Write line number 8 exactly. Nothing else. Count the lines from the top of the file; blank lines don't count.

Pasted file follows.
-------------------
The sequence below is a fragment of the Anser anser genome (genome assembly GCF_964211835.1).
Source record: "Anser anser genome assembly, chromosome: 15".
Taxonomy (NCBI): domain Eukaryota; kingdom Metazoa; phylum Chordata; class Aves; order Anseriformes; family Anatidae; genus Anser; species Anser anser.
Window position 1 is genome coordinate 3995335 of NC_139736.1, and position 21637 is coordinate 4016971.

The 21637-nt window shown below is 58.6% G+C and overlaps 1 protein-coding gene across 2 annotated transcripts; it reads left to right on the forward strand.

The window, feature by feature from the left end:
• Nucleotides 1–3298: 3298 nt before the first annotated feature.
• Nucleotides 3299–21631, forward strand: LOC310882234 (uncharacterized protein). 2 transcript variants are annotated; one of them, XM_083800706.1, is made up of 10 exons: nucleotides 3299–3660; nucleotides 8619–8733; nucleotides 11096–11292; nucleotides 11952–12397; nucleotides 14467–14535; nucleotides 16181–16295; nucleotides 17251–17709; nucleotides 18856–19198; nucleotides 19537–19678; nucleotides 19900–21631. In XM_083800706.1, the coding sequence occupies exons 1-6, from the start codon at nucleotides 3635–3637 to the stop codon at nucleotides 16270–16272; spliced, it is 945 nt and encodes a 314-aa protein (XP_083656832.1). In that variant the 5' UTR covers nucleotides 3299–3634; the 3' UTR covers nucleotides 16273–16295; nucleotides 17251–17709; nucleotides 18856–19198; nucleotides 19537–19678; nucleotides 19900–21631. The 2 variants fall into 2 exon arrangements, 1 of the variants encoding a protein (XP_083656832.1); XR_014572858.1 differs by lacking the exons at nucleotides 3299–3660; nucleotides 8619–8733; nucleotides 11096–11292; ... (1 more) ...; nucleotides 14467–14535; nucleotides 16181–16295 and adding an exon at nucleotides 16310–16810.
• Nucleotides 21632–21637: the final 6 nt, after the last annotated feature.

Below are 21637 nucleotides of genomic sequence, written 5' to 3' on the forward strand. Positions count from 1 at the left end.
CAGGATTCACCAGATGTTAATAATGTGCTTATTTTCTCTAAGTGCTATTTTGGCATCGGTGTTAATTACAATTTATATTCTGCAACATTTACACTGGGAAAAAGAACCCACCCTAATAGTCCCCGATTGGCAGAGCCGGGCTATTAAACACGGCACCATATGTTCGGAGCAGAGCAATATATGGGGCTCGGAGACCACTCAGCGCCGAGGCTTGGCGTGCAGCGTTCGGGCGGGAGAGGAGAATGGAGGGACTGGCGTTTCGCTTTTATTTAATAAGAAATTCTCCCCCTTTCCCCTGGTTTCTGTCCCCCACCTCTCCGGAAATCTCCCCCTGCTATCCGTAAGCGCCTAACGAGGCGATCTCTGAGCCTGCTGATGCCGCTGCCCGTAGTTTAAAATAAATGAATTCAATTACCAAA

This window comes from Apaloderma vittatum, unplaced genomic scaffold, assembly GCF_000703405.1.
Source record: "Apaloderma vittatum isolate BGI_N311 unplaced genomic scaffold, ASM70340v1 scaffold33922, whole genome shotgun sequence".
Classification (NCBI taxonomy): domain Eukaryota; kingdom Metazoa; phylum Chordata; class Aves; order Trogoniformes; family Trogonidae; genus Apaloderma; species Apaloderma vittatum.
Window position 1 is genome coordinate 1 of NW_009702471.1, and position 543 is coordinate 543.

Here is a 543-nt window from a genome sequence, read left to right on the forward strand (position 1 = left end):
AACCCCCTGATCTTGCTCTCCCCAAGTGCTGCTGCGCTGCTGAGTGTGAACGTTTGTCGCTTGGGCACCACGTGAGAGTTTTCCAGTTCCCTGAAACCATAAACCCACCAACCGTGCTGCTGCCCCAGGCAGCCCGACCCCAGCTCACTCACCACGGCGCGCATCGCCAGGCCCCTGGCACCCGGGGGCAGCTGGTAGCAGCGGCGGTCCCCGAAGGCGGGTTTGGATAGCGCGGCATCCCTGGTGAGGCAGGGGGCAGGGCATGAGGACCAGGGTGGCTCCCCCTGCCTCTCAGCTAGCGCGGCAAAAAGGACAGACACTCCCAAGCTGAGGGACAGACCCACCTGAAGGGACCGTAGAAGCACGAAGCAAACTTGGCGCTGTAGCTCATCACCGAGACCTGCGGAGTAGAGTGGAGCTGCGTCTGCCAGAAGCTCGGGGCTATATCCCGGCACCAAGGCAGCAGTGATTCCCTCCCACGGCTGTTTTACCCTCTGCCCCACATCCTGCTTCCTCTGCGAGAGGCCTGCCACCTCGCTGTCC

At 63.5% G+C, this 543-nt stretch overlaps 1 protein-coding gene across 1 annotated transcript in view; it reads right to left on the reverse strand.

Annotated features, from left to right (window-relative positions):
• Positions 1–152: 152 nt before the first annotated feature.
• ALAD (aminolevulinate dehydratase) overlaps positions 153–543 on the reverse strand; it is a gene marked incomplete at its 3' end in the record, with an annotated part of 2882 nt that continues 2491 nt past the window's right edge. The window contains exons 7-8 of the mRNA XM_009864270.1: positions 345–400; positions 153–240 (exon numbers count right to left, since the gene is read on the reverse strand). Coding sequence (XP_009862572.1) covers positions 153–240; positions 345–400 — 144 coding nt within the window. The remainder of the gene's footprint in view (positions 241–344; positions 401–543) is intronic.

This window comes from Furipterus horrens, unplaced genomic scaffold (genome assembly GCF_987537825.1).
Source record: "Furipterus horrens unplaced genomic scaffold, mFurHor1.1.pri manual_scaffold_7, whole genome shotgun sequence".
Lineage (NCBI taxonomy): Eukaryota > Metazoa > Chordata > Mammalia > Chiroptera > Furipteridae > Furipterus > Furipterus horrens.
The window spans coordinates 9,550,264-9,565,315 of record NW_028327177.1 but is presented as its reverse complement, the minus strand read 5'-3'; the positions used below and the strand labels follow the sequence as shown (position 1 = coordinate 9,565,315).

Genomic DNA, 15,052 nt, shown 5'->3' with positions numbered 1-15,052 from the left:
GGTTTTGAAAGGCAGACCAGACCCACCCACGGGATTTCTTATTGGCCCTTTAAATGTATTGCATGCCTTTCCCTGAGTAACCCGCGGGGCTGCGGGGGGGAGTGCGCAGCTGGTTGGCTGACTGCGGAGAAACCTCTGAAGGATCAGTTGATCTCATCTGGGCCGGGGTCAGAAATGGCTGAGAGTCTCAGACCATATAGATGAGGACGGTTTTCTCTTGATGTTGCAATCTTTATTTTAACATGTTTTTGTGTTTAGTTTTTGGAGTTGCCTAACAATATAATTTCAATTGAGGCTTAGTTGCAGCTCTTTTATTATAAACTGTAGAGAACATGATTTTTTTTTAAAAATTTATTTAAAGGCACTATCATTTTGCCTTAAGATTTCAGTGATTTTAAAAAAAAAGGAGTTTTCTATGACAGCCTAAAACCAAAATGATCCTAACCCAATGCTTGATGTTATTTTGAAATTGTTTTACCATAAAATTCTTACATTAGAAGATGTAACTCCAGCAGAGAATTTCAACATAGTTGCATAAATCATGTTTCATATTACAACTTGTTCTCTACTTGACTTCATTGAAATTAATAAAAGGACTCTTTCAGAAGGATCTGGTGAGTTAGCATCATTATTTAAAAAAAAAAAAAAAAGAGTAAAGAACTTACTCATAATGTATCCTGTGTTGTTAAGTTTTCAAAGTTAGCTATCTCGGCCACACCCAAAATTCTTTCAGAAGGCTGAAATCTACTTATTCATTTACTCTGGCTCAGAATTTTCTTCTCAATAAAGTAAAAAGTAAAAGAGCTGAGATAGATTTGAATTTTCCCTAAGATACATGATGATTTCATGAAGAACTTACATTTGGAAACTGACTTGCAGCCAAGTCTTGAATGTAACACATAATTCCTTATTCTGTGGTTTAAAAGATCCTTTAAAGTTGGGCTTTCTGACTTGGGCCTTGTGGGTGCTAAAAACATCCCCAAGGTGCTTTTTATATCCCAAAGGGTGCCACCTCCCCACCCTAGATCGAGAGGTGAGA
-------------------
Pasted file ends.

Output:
• Nucleotides 3299–21631, forward strand: LOC310882234 (uncharacterized protein). 2 transcript variants are annotated; one of them, XM_083800706.1, is made up of 10 exons: nucleotides 3299–3660; nucleotides 8619–8733; nucleotides 11096–11292; nucleotides 11952–12397; nucleotides 14467–14535; nucleotides 16181–16295; nucleotides 17251–17709; nucleotides 18856–19198; nucleotides 19537–19678; nucleotides 19900–21631. In XM_083800706.1, the coding sequence occupies exons 1-6, from the start codon at nucleotides 3635–3637 to the stop codon at nucleotides 16270–16272; spliced, it is 945 nt and encodes a 314-aa protein (XP_083656832.1). In that variant the 5' UTR covers nucleotides 3299–3634; the 3' UTR covers nucleotides 16273–16295; nucleotides 17251–17709; nucleotides 18856–19198; nucleotides 19537–19678; nucleotides 19900–21631. The 2 variants fall into 2 exon arrangements, 1 of the variants encoding a protein (XP_083656832.1); XR_014572858.1 differs by lacking the exons at nucleotides 3299–3660; nucleotides 8619–8733; nucleotides 11096–11292; ... (1 more) ...; nucleotides 14467–14535; nucleotides 16181–16295 and adding an exon at nucleotides 16310–16810.